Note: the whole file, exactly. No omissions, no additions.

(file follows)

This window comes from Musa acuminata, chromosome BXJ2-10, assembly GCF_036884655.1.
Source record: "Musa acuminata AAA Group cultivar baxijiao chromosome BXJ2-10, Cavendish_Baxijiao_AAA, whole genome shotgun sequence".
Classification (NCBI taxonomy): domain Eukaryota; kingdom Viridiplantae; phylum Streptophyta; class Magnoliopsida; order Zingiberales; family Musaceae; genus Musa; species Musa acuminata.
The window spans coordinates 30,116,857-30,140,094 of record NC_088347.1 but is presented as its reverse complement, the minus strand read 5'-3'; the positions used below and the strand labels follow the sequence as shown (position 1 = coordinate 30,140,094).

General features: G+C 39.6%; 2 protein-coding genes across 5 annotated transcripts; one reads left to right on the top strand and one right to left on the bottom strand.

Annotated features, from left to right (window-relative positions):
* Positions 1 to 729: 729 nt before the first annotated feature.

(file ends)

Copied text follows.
This window comes from Musa acuminata, chromosome BXJ2-10, assembly GCF_036884655.1.
Source record: "Musa acuminata AAA Group cultivar baxijiao chromosome BXJ2-10, Cavendish_Baxijiao_AAA, whole genome shotgun sequence".
Classification (NCBI taxonomy): domain Eukaryota; kingdom Viridiplantae; phylum Streptophyta; class Magnoliopsida; order Zingiberales; family Musaceae; genus Musa; species Musa acuminata.
The window spans coordinates 30,116,857-30,140,094 of record NC_088347.1 but is presented as its reverse complement, the minus strand read 5'-3'; the positions used below and the strand labels follow the sequence as shown (position 1 = coordinate 30,140,094).

General features: G+C 39.6%; 2 protein-coding genes across 5 annotated transcripts; one reads left to right on the top strand and one right to left on the bottom strand.

Annotated features, from left to right (window-relative positions):
* Positions 1 to 729: 729 nt before the first annotated feature.